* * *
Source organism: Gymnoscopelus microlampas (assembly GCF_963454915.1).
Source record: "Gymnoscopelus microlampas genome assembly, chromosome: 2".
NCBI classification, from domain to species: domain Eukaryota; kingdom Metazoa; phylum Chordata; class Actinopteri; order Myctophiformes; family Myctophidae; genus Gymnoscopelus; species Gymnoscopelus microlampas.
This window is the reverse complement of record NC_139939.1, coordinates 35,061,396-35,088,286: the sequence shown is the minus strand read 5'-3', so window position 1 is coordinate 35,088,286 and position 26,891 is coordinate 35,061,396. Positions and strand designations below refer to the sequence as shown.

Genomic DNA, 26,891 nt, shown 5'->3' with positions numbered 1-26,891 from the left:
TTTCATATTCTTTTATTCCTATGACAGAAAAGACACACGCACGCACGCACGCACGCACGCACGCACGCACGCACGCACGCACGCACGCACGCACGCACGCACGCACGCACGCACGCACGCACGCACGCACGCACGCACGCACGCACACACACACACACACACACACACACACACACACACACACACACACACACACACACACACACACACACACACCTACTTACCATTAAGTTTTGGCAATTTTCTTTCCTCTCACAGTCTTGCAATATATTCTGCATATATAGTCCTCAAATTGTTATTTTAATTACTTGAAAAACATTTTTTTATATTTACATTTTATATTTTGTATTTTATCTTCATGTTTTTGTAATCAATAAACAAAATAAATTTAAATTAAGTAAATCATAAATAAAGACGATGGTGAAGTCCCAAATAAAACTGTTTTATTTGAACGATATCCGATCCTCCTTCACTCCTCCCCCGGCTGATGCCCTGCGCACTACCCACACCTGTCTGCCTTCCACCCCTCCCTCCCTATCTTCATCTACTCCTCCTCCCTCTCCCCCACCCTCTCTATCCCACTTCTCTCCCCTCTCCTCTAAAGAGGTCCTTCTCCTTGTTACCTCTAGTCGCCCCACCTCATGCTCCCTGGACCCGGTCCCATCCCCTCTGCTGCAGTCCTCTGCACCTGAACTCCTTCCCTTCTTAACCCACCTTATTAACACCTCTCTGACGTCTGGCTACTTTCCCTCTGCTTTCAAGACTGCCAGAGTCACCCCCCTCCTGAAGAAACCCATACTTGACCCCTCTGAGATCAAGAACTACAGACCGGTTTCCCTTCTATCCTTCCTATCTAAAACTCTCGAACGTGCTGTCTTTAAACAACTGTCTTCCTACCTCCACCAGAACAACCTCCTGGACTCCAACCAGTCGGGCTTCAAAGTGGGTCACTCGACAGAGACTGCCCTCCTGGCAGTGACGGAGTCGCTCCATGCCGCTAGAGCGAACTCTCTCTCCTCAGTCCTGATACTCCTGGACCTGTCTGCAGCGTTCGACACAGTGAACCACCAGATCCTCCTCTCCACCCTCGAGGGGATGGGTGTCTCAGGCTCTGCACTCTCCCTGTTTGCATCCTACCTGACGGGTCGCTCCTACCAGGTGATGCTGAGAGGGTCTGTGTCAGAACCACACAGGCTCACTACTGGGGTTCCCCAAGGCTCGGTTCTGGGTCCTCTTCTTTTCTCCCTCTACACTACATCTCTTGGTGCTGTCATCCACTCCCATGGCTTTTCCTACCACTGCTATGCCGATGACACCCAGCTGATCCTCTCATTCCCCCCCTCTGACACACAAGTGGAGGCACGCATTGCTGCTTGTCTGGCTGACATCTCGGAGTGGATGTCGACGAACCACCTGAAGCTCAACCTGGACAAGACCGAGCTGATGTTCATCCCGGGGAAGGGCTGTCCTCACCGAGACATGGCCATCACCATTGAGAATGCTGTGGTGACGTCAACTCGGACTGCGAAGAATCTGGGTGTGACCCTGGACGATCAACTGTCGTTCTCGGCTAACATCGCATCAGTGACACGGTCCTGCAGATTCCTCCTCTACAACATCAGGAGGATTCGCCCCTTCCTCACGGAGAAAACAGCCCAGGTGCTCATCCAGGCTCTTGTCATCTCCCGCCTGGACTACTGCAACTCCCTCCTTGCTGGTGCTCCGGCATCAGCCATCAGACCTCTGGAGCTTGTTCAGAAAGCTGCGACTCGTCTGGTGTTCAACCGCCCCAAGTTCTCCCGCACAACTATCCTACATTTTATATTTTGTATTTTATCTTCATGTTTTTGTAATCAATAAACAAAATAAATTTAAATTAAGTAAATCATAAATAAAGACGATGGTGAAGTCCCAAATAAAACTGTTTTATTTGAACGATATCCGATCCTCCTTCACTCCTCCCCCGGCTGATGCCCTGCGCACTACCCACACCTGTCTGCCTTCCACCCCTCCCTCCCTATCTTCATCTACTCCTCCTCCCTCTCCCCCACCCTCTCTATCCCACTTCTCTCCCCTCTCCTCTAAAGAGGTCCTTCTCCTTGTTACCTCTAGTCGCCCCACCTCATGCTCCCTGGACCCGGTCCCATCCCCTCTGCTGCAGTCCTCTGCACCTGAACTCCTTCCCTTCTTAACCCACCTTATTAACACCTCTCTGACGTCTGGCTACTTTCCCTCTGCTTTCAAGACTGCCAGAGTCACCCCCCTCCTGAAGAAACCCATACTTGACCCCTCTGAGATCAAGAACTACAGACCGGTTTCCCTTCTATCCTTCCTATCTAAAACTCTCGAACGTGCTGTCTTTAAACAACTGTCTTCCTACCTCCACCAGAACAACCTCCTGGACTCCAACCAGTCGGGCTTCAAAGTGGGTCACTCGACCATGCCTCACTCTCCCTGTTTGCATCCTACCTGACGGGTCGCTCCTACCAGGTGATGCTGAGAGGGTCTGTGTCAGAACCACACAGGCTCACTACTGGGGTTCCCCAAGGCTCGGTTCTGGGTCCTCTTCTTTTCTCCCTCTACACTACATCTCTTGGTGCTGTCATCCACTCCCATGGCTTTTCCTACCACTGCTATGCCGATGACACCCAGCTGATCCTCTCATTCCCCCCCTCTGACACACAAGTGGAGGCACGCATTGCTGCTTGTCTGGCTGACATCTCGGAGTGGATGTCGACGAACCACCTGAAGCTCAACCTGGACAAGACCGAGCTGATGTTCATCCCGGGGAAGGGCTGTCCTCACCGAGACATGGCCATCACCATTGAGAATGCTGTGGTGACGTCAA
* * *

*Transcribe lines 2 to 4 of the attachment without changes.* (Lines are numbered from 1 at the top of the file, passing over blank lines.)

Source record: "Gymnoscopelus microlampas genome assembly, chromosome: 2".
NCBI classification, from domain to species: domain Eukaryota; kingdom Metazoa; phylum Chordata; class Actinopteri; order Myctophiformes; family Myctophidae; genus Gymnoscopelus; species Gymnoscopelus microlampas.
This window is the reverse complement of record NC_139939.1, coordinates 35,061,396-35,088,286: the sequence shown is the minus strand read 5'-3', so window position 1 is coordinate 35,088,286 and position 26,891 is coordinate 35,061,396. Positions and strand designations below refer to the sequence as shown.